Proposed USFS land swap near Colo. ski resort nears approval, draws ire
A long-delayed and sometimes controversial ski resort project proposed
within southwest Colorado's Rio Grande National Forest has taken a major
step toward receiving federal approval.
The Forest Service on Friday released a draft environmental impact
statement (EIS) that analyzes a proposal to swap 204 acres of federally
owned forestland for 178 acres of private inholdings within the national
forest owned by the developers of the proposed Village at Wolf Creek
resort. The development group, led by Texas billionaire B.J. "Red"
McCombs, has said the land swap is critical to moving the project forward.
The Forest Service lists the land exchange as its preferred action in the
draft EIS -- a major advancement for a project that since it was first
proposed more than a decade ago has drawn steady fire from environmental
groups and some residents who worry it would have significant impacts on
the area's natural resources and scenic vistas.
"I'm pleased to know it's out and we've got that step behind us now," said
Clint Jones, the Austin, Texas-based project manager overseeing the
development proposal for McCombs.
Jones said the project developers -- formally listed as Leavell-McCombs
Joint Venture -- do not expect to have the first phase of nearly 500
homes, town houses, shops and other buildings completed and sold before
2016. The resort would sit next door to the popular Wolf Creek Ski Area in
the foothills of the San Juan Mountains.
The draft EIS is not a final decision, and Forest Service officials
caution that the agency could still deny the proposal or choose another
alternative based on the public comments received for the draft EIS.
Published Friday in the Federal Register, the draft EIS is open for public
comment through Oct. 1, said Mike Blakeman, a spokesman for the Rio Grande
The Forest Service has scheduled three public hearings on the draft
document for later this month, and a final record of decision approving or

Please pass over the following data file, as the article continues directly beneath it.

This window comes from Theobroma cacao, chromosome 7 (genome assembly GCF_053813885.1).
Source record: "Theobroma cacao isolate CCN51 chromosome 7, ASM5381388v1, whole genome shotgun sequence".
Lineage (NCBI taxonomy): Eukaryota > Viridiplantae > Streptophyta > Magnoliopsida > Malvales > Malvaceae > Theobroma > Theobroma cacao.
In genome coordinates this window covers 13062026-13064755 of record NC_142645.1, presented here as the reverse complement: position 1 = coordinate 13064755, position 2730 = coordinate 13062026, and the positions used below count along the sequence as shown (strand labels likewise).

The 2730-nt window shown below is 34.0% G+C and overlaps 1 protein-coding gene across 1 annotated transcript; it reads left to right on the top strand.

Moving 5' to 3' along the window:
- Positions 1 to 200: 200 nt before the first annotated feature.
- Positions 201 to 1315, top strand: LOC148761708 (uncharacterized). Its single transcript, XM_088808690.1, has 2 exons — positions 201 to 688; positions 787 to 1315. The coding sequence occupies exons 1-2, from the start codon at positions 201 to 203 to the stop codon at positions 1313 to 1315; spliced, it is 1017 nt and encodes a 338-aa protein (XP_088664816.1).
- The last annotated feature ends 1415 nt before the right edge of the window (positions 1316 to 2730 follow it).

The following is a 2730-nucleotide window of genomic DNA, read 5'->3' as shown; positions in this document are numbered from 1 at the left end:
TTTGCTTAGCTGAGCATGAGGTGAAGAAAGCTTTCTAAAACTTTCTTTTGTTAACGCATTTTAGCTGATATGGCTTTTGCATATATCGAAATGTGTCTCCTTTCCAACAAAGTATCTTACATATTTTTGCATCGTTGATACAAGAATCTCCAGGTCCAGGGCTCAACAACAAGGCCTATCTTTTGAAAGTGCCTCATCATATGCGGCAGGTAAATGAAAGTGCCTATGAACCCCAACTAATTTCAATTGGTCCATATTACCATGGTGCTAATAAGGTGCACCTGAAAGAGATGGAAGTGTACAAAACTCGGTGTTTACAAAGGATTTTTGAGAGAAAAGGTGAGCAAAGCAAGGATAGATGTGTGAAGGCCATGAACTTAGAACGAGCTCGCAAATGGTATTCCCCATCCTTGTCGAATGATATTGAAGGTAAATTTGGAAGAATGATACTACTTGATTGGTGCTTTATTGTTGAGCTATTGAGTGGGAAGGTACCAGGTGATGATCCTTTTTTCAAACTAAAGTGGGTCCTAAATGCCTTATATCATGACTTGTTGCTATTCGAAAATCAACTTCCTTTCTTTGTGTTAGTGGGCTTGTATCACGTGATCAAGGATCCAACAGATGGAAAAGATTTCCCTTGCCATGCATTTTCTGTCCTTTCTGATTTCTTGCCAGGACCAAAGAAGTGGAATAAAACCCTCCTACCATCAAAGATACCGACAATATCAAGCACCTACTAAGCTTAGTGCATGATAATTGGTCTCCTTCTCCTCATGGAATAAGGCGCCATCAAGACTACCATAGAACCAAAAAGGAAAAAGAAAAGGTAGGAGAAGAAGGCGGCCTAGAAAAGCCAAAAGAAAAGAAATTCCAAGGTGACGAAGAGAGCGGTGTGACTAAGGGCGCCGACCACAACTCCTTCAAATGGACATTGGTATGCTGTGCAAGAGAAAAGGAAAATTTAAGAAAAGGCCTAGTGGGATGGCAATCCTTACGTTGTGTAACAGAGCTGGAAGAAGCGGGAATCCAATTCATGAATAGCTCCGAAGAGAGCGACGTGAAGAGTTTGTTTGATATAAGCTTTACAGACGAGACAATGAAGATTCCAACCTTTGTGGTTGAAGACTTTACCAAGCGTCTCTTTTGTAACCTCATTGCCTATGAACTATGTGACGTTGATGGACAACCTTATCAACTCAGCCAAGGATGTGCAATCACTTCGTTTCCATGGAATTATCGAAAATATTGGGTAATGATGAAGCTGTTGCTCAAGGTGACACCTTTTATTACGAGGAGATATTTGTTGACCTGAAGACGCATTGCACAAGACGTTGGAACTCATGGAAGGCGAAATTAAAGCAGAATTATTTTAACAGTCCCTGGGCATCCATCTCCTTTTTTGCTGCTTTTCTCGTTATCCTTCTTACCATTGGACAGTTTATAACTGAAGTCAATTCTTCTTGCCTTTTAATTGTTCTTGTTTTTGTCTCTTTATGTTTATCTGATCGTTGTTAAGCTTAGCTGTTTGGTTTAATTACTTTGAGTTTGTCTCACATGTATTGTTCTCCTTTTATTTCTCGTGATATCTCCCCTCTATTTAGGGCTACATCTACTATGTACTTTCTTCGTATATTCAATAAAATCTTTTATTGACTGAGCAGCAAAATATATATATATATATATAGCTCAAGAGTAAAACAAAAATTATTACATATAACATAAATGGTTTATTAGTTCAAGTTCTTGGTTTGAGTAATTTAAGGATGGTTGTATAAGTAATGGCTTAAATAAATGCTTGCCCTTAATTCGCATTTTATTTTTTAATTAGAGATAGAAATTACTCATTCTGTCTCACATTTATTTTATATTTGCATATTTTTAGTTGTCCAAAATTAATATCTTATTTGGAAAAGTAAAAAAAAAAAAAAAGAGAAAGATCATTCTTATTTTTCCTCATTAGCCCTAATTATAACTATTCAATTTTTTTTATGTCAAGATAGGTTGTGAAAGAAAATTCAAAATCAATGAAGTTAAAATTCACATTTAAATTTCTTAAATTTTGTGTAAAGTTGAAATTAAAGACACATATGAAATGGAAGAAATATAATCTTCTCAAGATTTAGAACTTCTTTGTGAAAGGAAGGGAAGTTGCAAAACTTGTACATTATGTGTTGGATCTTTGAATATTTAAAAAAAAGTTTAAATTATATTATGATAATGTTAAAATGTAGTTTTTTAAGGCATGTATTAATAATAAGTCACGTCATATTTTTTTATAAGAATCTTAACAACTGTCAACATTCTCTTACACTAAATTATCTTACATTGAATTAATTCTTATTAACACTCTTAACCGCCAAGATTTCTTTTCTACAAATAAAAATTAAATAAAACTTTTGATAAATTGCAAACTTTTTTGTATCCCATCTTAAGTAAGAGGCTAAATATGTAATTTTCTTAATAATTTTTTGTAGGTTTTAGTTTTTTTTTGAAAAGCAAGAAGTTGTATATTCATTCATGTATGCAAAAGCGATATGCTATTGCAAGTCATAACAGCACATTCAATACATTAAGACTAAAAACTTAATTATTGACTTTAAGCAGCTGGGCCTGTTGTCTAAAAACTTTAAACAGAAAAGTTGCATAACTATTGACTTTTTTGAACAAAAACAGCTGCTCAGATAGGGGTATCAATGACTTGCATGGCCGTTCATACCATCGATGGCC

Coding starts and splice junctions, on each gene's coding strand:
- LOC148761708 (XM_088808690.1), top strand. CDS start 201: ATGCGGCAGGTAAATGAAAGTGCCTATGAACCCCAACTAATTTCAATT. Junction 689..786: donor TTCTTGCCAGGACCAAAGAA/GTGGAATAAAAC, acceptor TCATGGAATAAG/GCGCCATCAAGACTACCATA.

denying the proposed project is not expected until early 2013.
"A lot of hard work has gone into the analysis for this [draft] EIS," Dan
Dallas, supervisor of the Rio Grande National Forest, said in a statement.
"I encourage the public, special interest groups and our partner agencies
to carefully review the [draft] EIS and provide comments that will help
further improve our analysis."
A long process
The latest proposal is far different from the original plan submitted in
Under that plan, the developers applied to the Forest Service for rights
of way to install utilities and build roads through the Rio Grande forest
to connect the development to U.S. Highway 160. Federal law requires the
Forest Service to provide access to private parcels that sit within the
boundaries of public land to allow for the "reasonable use and enjoyment"
of the private property.
After the proposal was challenged and became mired in federal court, the
developers went back to the drawing board.
In 2010, Leavell-McCombs Joint Venture submitted the latest development
plan and land swap proposal analyzed in the draft EIS. It calls for
building as many as 1,700 homes, town houses and condominiums on the
204-acre Forest Service parcel within the Rio Grande forest, as well as on
about 120 acres of private inholdings the joint venture would retain after
the exchange (Land Letter, March 10, 2011).
The development at the base of Wolf Creek Pass would provide lodging next
to the Wolf Creek Ski Area in Mineral County.
In addition to the homes and condos, the development would include roads,
water treatment and wastewater treatment plants, a possible cable
television center, restaurants, and shops, according to a January 2011
Forest Service feasibility analysis.
In that analysis, which was done to determine whether the proposal
warranted the time and expense of conducting an EIS, Dallas wrote that the
land swap idea "appears in the public interest" and is "technically
The Forest Service started the draft EIS in March 2011.
Among the potential benefits of the land exchange, according to the Forest
Service, is the ability to protect acres of rare fen wetlands on the
private parcel. These wetlands are unique because they receive their
nutrients from groundwater, not precipitation. They typically thrive in
colder climates and provide a nutrient-rich environment for rare flowers
like the lady's slipper and cotton grass.
The 178-acre private parcel is dotted with fen wetlands, while the
204-acre Forest Service parcel is at a higher elevation and does not
contain wetlands, said Jones, the development project manager.
"The parcel we'd swap for doesn't have any wetlands," he said. "That's one
of the reasons why we want to do it."
But the land exchange doesn't guarantee the wetlands will not be affected
by the project, said Josh Pollock, executive director of Denver-based
Rocky Mountain Wild.
Even if the proposed project is not built directly on the wetlands, it
could disrupt the groundwater flow and ultimately dry out the wetlands,